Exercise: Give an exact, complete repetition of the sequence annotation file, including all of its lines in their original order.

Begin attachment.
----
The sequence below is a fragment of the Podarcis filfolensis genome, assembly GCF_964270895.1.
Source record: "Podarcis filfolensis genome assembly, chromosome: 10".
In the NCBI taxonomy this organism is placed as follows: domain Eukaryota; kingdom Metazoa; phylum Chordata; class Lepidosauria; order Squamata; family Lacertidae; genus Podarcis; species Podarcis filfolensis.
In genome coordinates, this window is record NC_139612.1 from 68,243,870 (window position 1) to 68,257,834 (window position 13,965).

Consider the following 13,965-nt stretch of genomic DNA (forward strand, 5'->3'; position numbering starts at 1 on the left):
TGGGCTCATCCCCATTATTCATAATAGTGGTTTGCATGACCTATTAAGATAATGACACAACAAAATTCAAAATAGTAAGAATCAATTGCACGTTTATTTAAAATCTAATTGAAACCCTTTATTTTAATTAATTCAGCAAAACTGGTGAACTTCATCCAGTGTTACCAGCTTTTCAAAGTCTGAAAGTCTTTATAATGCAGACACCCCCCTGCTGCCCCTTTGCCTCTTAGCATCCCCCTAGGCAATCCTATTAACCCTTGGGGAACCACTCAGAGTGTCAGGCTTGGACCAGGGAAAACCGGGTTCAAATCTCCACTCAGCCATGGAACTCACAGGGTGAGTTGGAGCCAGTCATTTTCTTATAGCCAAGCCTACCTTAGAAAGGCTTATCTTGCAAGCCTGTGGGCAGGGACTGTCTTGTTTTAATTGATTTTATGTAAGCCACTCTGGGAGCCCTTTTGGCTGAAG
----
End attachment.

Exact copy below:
The sequence below is a fragment of the Podarcis filfolensis genome, assembly GCF_964270895.1.
Source record: "Podarcis filfolensis genome assembly, chromosome: 10".
In the NCBI taxonomy this organism is placed as follows: domain Eukaryota; kingdom Metazoa; phylum Chordata; class Lepidosauria; order Squamata; family Lacertidae; genus Podarcis; species Podarcis filfolensis.
In genome coordinates, this window is record NC_139612.1 from 68,243,870 (window position 1) to 68,257,834 (window position 13,965).

Consider the following 13,965-nt stretch of genomic DNA (forward strand, 5'->3'; position numbering starts at 1 on the left):
TGGGCTCATCCCCATTATTCATAATAGTGGTTTGCATGACCTATTAAGATAATGACACAACAAAATTCAAAATAGTAAGAATCAATTGCACGTTTATTTAAAATCTAATTGAAACCCTTTATTTTAATTAATTCAGCAAAACTGGTGAACTTCATCCAGTGTTACCAGCTTTTCAAAGTCTGAAAGTCTTTATAATGCAGACACCCCCCTGCTGCCCCTTTGCCTCTTAGCATCCCCCTAGGCAATCCTATTAACCCTTGGGGAACCACTCAGAGTGTCAGGCTTGGACCAGGGAAAACCGGGTTCAAATCTCCACTCAGCCATGGAACTCACAGGGTGAGTTGGAGCCAGTCATTTTCTTATAGCCAAGCCTACCTTAGAAAGGCTTATCTTGCAAGCCTGTGGGCAGGGACTGTCTTGTTTTAATTGATTTTATGTAAGCCACTCTGGGAGCCCTTTTGGCTGAAG